FSF-India and FreeDevelopers-India To Be Inaugurated at Freedom First! ConferenceJul 19, 2001, 17:57 (30 Talkback[s])
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Washington, D.C., USA - July 19, 2001 - India joins the Free Software movement. A group of government officials and Free Software practitioners and enthusiasts in India persuade Richard Stallman to establish an Indian Chapter of the Free Software Foundation.
On July 20, 2001, the Free Software Foundation will inaugurate Free Software Foundation-India, [http://www.fsf.org.in], an affiliate organization headquartered in Trivandrum, Kerala, India, at the "Freedom First!" ceremonies. FSF India will be the national agency for the promotion of the use of Free Software in India.
Government officials and other Free Software supporters in the state of Kerala believe that Free Software meshes particularly well with Kerala's long tradition of democracy, equity and public action. Just as Kerala is often held up as a model of equitable social and human development in the region, Free Software supporters there believe they can leverage the inherent freedoms of Free Software to evolve an equitable Knowledge Society based on software independence and self-reliance. They propose to help to make Free Software a viable alternative to proprietary software for large-scale applications, such as for e-government, e-education and e-commerce. Free Software developers in India intend to be important contributors to the GNU project and the newly announced DotGNU project. DotGNU is a Free Software alternative to the services and functions proposed by Microsoft in its .Net initiative. DotGNU was initiated and is sponsored and supported by FreeDevelopers.
India joins a long list of other countries, like Mexico, Argentina, Brazil, China, Germany, France, Japan, who look to Free Software as a basis for creating home-grown software industries. Free Software helps countries foster an indigenous software industry, because it encourages solidarity, collaboration and voluntary community work among programmers and computer users to create viable alternatives to proprietary software products, since it permits access to the software by all developers, not just a privileged few.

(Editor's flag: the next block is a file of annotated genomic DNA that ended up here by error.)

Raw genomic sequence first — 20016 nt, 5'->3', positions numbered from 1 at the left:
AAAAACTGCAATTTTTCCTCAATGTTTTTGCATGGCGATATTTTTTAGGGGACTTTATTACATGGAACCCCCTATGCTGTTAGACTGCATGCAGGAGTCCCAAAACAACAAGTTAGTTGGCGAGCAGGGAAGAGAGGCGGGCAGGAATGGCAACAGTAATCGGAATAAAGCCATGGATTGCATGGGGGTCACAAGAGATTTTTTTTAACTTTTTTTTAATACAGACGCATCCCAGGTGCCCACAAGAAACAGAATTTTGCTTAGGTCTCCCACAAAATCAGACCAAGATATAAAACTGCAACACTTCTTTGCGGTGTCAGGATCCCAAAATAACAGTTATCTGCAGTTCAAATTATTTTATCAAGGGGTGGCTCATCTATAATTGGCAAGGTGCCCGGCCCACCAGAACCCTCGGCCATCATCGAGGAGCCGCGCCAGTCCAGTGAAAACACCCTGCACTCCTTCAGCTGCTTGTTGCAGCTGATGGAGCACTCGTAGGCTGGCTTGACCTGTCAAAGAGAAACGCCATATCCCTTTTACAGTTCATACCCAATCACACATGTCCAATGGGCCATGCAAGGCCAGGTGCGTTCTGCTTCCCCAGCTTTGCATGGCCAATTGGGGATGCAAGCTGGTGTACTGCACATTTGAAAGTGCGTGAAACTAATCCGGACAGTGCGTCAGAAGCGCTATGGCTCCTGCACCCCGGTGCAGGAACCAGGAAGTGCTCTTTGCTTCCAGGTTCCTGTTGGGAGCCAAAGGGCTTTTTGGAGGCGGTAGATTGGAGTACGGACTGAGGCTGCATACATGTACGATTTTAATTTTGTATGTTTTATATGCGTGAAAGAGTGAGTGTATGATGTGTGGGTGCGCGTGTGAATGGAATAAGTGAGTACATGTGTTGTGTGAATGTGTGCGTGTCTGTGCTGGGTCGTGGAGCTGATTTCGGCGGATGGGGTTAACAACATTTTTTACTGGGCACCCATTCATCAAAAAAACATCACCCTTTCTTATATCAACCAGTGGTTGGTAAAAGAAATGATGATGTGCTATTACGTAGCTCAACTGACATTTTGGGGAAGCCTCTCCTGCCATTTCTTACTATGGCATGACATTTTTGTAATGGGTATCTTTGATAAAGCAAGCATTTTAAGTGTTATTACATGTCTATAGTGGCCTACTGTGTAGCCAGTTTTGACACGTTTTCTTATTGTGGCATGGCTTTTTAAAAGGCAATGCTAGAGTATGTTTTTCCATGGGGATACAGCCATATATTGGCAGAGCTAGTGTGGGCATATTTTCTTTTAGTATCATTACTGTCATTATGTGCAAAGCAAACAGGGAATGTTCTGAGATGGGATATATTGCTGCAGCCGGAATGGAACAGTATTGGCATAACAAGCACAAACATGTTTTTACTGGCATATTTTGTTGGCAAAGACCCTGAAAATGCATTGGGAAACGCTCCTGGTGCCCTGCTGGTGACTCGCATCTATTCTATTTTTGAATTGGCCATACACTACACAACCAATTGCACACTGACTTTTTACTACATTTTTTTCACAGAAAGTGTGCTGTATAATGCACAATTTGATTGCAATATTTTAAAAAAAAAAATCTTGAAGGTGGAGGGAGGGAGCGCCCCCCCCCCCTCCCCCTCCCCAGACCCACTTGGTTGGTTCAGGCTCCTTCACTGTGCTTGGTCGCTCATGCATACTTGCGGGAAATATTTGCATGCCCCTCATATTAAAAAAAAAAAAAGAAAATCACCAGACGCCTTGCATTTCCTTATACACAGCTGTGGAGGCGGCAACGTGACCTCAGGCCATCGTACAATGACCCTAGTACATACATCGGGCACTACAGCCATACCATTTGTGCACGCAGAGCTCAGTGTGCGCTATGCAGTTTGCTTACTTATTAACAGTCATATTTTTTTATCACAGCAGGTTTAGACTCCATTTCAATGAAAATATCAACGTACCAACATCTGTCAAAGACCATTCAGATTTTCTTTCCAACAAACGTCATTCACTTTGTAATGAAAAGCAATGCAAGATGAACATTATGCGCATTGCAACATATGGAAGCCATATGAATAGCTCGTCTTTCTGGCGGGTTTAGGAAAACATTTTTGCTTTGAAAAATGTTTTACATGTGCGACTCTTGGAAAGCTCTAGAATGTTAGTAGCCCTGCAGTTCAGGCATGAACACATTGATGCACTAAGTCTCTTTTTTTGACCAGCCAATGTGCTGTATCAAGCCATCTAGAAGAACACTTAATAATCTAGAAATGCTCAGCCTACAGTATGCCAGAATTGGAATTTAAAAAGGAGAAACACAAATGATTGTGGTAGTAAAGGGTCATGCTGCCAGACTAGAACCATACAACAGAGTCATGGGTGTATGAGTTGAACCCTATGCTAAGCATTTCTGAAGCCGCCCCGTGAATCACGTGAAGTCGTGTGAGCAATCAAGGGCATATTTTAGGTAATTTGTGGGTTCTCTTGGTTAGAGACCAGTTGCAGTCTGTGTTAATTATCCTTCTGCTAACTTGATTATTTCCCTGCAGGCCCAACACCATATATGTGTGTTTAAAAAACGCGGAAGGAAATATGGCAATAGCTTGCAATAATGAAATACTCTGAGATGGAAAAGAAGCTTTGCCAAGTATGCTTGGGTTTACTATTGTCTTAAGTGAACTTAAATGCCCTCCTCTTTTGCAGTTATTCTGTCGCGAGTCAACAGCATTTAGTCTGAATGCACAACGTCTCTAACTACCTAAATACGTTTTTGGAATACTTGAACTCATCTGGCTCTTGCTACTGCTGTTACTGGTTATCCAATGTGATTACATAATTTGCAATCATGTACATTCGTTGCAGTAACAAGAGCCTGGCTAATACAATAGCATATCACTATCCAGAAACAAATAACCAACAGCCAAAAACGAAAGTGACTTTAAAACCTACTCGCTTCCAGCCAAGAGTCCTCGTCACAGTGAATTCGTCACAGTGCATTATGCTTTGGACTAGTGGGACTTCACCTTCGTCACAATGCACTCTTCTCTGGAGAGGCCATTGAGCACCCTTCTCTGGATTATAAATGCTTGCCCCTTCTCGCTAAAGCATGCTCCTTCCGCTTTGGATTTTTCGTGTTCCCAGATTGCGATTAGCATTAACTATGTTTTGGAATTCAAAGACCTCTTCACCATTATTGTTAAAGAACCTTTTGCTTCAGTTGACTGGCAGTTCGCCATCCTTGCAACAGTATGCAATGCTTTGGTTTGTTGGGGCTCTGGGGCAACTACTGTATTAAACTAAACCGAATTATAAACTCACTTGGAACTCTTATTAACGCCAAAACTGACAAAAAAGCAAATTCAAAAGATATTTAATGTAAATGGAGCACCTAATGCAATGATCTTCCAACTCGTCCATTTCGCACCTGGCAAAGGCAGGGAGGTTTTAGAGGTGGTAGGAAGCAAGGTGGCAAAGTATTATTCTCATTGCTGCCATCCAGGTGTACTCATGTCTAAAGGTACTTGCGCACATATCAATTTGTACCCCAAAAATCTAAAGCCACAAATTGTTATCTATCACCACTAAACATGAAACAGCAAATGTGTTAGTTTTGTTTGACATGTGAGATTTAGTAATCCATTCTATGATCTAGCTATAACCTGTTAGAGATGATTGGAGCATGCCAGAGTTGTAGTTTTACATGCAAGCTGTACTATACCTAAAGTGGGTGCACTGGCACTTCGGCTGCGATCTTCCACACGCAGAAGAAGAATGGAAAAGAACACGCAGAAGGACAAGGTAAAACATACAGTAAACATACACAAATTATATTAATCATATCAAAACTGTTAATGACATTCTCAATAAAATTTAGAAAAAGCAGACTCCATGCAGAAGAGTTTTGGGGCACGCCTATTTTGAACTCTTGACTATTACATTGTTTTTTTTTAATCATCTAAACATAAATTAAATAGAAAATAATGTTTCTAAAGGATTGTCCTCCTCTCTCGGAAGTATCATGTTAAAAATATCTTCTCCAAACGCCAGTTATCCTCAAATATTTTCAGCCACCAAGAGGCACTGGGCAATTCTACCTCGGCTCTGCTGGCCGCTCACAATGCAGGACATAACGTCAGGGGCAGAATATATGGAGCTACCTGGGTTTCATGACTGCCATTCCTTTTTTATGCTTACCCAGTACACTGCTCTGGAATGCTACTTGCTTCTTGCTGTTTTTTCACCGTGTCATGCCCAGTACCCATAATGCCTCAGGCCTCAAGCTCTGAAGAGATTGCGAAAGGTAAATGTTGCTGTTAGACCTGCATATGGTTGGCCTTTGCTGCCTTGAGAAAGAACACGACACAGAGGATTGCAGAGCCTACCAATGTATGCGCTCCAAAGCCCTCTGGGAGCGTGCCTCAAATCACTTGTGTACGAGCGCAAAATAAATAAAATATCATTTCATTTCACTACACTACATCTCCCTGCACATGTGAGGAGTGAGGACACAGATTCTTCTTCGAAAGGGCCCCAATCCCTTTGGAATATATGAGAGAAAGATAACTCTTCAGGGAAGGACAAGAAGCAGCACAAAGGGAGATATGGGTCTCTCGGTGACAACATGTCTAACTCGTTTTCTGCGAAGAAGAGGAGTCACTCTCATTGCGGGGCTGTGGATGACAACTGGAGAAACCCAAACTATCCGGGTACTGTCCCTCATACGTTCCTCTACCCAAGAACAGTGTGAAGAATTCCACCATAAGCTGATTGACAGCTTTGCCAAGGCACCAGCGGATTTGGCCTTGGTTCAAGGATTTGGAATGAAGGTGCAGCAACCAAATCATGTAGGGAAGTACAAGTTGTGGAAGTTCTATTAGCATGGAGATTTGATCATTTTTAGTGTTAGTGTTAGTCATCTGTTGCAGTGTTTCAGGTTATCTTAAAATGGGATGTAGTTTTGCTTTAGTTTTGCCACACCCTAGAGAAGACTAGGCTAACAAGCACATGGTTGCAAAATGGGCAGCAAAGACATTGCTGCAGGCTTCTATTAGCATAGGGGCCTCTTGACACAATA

Tony Stanco, founder of FreeDevelopers [http://www.FreeDevelopers.net], will inaugurate FreeDevelopers-India at the same ceremony.
Tony Stanco, founder of FreeDevelopers.net, says "FSF-India is an amazing affirmation that Free Software is poised to revolutionize software development in the near future. Imagine, India, with its huge number of software developers, is saying, 'we want our own software industry. We don't want to be a second-class software country anymore.' That is big. If each country says that, we will be in a very different world very quickly."
Radhakrishnan CV, founder of FreeDevelopers-India says "I believe that Free Software can level the playing field around the world, so that people can be judged on their abilities, not their wealth. That is what I hope to do with FreeDevelopers."
Anil of FreeDevelopers-India says "FD is a great idea. It is more society-oriented as well as developer-oriented. This factor makes FD different from proprietary companies where profit is the major concern and social obligation is almost nil. Moreover, it is a revolutionary idea to replace all the proprietary software (especially those which runs public systems) with Free alternatives; that is what FD is mainly aiming for and at the same time paying the developers."
FreeDevelopers was founded by Tony Stanco, a securities attorney, who recently left the Securities and Exchange Commission, Internet and Software group, to help Free Software develop a viable business model by creating a revenue model that will allow Free Software developers to get paid for their work.
FreeDevelopers is headquartered in Washington, DC, USA. FreeDevelopers-India is based in Trivandrum, India.
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